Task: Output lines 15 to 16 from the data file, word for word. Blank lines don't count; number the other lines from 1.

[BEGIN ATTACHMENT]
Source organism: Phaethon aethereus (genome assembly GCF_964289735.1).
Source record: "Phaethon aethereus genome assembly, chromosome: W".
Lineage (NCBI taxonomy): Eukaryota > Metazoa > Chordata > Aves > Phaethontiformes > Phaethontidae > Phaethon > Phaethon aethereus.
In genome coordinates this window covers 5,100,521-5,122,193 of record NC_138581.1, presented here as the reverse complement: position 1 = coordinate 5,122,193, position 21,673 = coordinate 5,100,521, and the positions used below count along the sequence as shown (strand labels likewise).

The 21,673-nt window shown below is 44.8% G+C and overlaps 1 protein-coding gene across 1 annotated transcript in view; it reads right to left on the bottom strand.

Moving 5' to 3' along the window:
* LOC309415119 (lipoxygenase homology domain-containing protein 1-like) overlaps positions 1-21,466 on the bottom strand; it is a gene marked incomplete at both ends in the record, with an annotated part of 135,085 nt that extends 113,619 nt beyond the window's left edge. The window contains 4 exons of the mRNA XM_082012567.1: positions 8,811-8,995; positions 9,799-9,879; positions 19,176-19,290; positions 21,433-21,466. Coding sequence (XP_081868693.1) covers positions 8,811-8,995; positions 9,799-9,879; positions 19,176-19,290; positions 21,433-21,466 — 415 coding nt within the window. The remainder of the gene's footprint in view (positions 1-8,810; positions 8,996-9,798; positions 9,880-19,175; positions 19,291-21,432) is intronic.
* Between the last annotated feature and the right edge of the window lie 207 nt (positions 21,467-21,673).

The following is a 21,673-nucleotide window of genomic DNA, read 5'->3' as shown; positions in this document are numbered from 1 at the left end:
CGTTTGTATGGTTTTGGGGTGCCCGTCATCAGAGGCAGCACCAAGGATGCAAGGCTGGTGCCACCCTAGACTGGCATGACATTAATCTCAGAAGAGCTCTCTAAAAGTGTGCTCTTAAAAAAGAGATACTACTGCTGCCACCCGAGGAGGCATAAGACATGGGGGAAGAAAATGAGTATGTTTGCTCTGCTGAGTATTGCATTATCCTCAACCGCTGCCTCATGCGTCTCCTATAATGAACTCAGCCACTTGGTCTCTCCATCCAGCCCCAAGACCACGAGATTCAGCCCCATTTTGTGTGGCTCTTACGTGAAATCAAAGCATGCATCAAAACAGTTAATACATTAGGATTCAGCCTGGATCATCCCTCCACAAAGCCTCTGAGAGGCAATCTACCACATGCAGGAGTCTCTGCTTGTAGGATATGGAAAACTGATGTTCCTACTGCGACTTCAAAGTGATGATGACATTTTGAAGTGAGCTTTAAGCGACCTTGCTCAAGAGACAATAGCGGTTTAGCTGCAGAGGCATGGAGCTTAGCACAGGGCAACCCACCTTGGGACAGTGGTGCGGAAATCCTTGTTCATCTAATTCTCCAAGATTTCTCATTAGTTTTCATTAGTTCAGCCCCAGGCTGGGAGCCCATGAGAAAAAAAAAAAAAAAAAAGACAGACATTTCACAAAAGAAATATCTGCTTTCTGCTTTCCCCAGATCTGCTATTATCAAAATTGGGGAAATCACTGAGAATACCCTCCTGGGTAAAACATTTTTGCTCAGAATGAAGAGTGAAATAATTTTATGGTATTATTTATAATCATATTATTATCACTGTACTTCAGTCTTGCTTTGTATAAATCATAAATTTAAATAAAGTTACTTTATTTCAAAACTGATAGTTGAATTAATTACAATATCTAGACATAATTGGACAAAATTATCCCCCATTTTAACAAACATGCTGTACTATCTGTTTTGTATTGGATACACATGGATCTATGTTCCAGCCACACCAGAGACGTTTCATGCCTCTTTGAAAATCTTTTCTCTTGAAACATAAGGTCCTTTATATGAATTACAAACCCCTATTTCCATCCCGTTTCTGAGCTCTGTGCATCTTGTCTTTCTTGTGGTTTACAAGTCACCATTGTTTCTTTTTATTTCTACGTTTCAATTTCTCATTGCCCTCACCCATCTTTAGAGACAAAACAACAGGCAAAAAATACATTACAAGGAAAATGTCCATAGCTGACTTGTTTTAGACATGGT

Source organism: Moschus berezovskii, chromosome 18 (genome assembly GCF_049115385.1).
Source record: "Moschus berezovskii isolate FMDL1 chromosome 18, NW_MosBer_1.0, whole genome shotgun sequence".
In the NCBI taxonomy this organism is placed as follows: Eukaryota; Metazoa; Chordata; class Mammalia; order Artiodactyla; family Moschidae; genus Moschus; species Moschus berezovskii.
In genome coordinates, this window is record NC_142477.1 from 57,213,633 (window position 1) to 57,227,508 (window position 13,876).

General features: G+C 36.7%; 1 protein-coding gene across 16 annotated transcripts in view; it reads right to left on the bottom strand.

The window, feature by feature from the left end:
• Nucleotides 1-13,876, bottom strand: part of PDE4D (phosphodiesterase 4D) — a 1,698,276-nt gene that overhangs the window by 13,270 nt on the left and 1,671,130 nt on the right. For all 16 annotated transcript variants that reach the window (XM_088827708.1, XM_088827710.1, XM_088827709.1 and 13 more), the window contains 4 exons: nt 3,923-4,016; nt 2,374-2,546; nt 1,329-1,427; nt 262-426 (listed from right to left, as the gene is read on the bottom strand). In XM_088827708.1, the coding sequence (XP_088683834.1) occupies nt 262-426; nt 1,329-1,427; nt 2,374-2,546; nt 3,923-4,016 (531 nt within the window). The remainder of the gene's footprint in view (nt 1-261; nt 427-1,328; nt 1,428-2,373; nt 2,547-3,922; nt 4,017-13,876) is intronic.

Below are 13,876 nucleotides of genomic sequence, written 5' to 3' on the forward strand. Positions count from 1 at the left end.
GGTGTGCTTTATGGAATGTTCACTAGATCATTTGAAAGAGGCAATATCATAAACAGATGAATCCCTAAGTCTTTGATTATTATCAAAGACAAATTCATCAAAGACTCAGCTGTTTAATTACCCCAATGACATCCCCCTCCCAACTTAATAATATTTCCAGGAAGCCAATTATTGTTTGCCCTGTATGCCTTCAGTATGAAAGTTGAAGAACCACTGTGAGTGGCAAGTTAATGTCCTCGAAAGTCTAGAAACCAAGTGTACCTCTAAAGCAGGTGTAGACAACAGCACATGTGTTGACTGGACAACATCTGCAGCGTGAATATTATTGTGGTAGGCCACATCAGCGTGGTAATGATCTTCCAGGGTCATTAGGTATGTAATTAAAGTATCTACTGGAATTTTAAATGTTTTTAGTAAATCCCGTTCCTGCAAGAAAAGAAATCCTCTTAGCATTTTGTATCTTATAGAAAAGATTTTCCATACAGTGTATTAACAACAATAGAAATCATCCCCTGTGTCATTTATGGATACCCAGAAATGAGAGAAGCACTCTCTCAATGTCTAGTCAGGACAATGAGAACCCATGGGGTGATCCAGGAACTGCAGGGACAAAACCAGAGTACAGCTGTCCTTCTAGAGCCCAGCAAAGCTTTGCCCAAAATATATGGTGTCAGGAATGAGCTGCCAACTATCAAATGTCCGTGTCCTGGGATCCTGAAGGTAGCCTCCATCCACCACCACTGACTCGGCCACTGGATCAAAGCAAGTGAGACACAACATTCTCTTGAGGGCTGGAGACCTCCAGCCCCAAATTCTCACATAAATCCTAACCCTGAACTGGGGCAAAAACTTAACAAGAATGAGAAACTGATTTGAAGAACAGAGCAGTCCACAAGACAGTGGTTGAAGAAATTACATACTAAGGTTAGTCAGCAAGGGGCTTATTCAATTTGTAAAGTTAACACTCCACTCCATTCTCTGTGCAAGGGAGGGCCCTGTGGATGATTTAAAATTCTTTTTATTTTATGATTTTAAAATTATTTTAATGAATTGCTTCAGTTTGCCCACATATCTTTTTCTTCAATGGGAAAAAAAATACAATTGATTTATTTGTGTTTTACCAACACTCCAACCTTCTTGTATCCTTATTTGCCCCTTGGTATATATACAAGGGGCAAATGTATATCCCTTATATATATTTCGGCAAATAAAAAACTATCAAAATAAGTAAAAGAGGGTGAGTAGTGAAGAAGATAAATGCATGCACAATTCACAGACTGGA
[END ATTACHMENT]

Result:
General features: G+C 36.7%; 1 protein-coding gene across 16 annotated transcripts in view; it reads right to left on the bottom strand.

The window, feature by feature from the left end: